On May 27, 1986 Iowa authorities released Staten and returned him to Illinois. The Champaign County State's Attorney, who had not been consulted by either the Fayette County State's Attorney or the Iowa prosecutor, proceeded to prosecute Staten for escape upon his return from Iowa. Staten was convicted in a bench trial and sentenced to three years imprisonment. The Illinois Appellate Court affirmed Staten's Illinois conviction, holding that a state's attorney in one county could not bind a state's attorney in another county under Illinois law. The Illinois Supreme Court denied review.
Staten then filed a petition for writ of habeas corpus in federal court pursuant to 28 U.S.C. § 2254. He charged that the prosecution was fundamentally unfair and violated the Due Process Clause. The district judge denied the writ of habeas corpus and Staten appeals. See 28 U.S.C. § 2253.
The Due Process Clause of the Fourteenth Amendment requires the government to treat a criminal defendant with fundamental fairness. See U.S. CONST. amend. XIV. As a general rule, fundamental fairness means that the courts will enforce promises made during the plea bargaining process that induce a criminal defendant to waive his constitutional rights and plead guilty. See Santobello v. New York, 404 U.S. 257, 262, 30 L. Ed. 2d 427, 92 S. Ct. 495 (1971).
The Iowa prosecutor in good faith promised Staten that he would not be prosecuted in Illinois if he pleaded guilty in Iowa. This promise was not kept in Illinois. Normally, Staten would challenge his Iowa conviction and the courts would determine whether the conviction should be vacated. See Santobello, 404 U.S. at 262-63. Staten, however, is unable to challenge his Iowa conviction. He completed his Iowa sentence before the Champaign County State's Attorney prosecuted him in arguable violation of the Iowa plea agreement. Staten can only obtain relief by challenging his Illinois conviction. Interpreting Santobello narrowly, we could find that Staten is challenging the wrong conviction and end our inquiry there. We do not read the Due Process Clause and Supreme Court precedents so restrictively, however, and proceed to analyze the unique circumstances of Staten's claim.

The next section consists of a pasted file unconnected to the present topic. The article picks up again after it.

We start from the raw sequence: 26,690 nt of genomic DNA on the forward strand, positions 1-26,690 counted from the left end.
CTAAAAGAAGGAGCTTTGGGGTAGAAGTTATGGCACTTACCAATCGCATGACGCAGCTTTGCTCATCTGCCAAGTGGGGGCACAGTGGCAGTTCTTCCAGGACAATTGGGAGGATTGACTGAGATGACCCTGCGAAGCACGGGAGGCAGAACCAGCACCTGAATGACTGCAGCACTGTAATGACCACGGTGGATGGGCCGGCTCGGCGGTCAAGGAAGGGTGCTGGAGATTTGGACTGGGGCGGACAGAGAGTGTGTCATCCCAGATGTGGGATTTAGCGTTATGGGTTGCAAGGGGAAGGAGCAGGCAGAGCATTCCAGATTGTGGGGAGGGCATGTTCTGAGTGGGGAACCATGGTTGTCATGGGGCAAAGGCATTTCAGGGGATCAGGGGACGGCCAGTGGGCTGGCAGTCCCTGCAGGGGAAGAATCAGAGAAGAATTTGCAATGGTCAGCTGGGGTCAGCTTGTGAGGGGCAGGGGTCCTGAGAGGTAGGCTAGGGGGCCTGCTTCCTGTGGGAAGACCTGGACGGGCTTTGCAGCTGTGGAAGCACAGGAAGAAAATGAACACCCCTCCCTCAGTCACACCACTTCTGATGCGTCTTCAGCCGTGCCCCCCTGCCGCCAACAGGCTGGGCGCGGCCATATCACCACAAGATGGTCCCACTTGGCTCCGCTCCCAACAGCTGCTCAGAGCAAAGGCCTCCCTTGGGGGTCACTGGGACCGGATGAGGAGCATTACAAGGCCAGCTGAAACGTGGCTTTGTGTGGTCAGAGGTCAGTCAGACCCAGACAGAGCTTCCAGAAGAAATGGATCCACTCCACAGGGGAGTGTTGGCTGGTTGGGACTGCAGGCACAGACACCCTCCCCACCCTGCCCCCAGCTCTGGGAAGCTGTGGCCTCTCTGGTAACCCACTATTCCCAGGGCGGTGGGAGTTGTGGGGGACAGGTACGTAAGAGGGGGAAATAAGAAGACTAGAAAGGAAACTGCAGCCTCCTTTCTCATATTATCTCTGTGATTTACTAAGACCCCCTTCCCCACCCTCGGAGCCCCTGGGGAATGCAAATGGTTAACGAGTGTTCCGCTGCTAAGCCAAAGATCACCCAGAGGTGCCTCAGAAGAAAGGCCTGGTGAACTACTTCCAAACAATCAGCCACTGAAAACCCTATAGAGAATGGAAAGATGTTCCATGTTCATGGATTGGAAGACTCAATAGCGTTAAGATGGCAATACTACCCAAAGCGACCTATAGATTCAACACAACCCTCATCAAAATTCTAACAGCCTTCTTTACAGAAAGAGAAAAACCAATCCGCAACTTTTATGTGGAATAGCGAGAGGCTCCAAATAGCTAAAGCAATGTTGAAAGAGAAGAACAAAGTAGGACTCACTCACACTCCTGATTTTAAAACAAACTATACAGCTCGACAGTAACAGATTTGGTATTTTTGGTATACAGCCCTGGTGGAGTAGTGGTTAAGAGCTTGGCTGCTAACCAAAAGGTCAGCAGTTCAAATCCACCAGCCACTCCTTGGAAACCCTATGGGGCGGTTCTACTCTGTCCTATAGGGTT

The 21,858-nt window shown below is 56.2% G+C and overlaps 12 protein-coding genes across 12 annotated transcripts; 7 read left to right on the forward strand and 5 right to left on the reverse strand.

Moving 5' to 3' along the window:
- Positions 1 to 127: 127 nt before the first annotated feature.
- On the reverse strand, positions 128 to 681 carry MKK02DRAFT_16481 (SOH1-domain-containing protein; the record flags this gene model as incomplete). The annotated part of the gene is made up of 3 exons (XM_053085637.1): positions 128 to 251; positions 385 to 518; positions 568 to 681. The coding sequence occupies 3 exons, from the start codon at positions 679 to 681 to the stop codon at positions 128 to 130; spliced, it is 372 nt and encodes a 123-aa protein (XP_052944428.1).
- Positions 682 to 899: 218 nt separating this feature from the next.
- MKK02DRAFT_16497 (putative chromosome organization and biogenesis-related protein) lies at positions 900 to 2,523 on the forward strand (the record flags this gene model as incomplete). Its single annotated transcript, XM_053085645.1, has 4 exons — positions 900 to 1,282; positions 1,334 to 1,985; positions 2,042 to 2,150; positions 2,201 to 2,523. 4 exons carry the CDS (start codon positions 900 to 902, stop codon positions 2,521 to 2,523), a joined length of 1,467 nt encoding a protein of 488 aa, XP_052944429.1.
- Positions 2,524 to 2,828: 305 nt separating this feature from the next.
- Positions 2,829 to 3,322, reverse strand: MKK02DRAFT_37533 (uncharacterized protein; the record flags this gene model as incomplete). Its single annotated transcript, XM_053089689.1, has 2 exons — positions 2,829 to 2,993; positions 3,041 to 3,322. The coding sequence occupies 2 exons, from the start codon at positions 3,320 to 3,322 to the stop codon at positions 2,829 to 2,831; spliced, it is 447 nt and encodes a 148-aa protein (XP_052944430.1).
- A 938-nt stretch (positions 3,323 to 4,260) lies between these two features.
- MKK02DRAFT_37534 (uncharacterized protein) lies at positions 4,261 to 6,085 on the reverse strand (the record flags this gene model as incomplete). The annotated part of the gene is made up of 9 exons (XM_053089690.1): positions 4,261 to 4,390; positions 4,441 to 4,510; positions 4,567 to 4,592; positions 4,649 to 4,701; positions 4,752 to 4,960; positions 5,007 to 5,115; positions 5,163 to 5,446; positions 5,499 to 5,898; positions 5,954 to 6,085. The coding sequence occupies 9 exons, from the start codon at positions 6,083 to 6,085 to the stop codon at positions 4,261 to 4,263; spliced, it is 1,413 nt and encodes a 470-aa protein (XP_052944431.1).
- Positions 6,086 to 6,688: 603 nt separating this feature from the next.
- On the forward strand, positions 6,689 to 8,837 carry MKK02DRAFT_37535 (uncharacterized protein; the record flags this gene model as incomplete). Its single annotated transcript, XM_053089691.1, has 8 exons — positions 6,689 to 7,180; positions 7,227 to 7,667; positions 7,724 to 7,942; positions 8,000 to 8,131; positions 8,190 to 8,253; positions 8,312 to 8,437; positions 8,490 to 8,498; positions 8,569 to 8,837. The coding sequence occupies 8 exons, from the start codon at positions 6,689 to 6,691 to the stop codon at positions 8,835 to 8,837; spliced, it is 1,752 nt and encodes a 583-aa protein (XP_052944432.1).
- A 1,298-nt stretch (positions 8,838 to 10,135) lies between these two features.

The State does not dispute that the Fayette County State's Attorney agreed that he would not prosecute Staten for Staten's Illinois escape if Staten pleaded guilty in Iowa. Nor does the State challenge Staten's assertion that this promise induced him to plead guilty in Iowa. Despite these admissions, the State maintains that the Champaign County State's Attorney validly prosecuted Staten because the Fayette County State's Attorney did not have authority to waive prosecution of an offense that occurred in Champaign County.
The issue then, described as succinctly as possible, is whether the Due Process Clause prohibits a state's attorney in Illinois, whose jurisdiction includes the county in which the crime was committed, from prosecuting a defendant when a state's attorney from another Illinois county promised the defendant that he would not be prosecuted. Both parties seem to agree that the resolution of this issue hinges upon a question of Illinois law: whether the Fayette County State's Attorney (the state's attorney who made the promise) had ...